2. The opposition has for its part however shown a lamentable lack of a strategy. It has variously called for the association agreement to be signed, for Yanukovitch and for Azarov to go and for early elections though it clearly lacks both the numbers in the parliament and on the streets to force any of these outcomes and though its repeated calls for a general strike have gone unheeded. Unless it achieves a breakthrough quickly, which at the moment seems unlikely unless Yanukovitch loses his nerve, this protest wave is bound eventually to subside (and is already showing signs of doing so) leaving Yanukovitch stronger than he was before or deserves to be.

    3. As for the association agreement itself, having now read it I can say that it is in my opinion an absurdly overambitious document that threatens real and entirely unnecessary economic damage to the country. That by the way is a further testament to Yanukovitch’s incompetence and to that of his negotiators. The best way forward is for it to be modified giving the Ukraine the link to the EU that many of its people especially in the west and possibly in Kiev want whilst also accommodating the needs of industry and of the people in the eastern Ukraine. That in my opinion is entirely achievable and it worries me that people in the EU refuse to do it.

  7. I agree that Yanukovych is very likely to emerge as the winner here and perhaps only gain in popularity rather than lose it.
    The opposition IMHO is damaging its credibility with its current actions.
    1. It is looking rather irrational from the start for demanding that that the government does what it already says it’s trying to do, except without additional negotiations which could save Ukrainian industry and give it much better terms. The government looks pragmatic and reasonable while the opposition seems like a bunch of whiny babies. It is enough to read Juila’s letter from prison where she mentions how signing of the agreement would automatically resolve all of Ukraine’s problems because Europe will help Ukraine for absolutely free (mentioning “free aid” about 15 times throughout the text). Most of the Ukrainians are smart and cynical enough to know that this is simply not true.
    2. Sensing how the above is unsustainable and doesn’t really make any sense, the opposition now turned the protest into a general anti-government rally and presented demands that it cannot enforce unless it initiates a bloody confrontation (which it would very likely lose too). Chances are high that they (the opposition) will totally fail and thus make people even more disillusioned with them than they’ve been already.
    3. The text of the association agreement was made public only recently and was not really a subject of debate until now. As more people familiarize themselves with the text of the agreement, many of whose clauses sound rather draconian and simply bizarre, and as the EU continues to reject the possibility of compromise or additional aid as it is doing now, the issue will sort itself out and make the opposition look worse.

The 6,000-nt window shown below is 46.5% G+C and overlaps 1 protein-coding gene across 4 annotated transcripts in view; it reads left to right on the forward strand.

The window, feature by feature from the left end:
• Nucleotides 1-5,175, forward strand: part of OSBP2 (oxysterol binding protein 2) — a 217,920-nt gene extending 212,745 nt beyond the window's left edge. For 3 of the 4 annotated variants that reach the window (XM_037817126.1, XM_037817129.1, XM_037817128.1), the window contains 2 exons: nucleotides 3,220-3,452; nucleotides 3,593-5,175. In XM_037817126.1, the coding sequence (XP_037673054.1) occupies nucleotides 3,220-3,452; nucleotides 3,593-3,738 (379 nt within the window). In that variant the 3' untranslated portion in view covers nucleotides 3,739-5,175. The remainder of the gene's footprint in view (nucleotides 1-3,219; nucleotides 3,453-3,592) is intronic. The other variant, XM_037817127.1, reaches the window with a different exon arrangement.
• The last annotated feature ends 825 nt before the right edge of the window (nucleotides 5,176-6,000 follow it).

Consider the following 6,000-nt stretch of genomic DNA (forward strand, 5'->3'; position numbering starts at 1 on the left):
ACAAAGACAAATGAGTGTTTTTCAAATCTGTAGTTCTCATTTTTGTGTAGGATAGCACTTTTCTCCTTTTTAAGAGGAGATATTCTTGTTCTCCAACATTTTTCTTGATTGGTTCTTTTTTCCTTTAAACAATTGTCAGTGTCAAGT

4. And lastly, while both sides had committed transgressions during the confrontation (the government side violently dispersed one of the protests under dubious circumstances, the opposition side occupied and blockaded administrative buildings) – one of the sides had already apologized for its actions and pledged non-repetition, the other is continuing its strategy and not willing to budge even though its actions are highly illegal. That also isn’t very good for their image.

    So my expectation is that both the rating of the opposition and the EU association is likely to actually drop in the coming months while at the same time push the government in the opposite direction from the one intended by the opposition.

    • Indeed, you are correct about the protests seeming irrational most likely being of benefit to Yanukovych, presenting him as the more rational side. However, that might not serve Yanukovych long term. Ukraine is in dire economic situation which might eventually mean doom for the current government. The outcome all depends on what steps the government takes.

      • Thanks. BTW here’s an Azer anti-Russian site that seems to basically agree with my conclusion:

        “Если такое положение не изменится в самое ближайшее время, Майдан уйдет в историю как неудавшаяся попытка превращения Украины в нормальное государство. О движении в Европу можно будет забыть на долгое время.”

  8. I was expecting someone to play this music during the protest. 🙂

    What about Ukrainian foreign nationals in other countries are they protesting outside of Embassies like they did in support of the Orange Revolution?

    Money Masters Bill Still supports Ukraine signing the deal as preferable to Russian influence.

    Did Putin threaten Yanukovych with crippling trade sanctions if he agreed to the EU deal?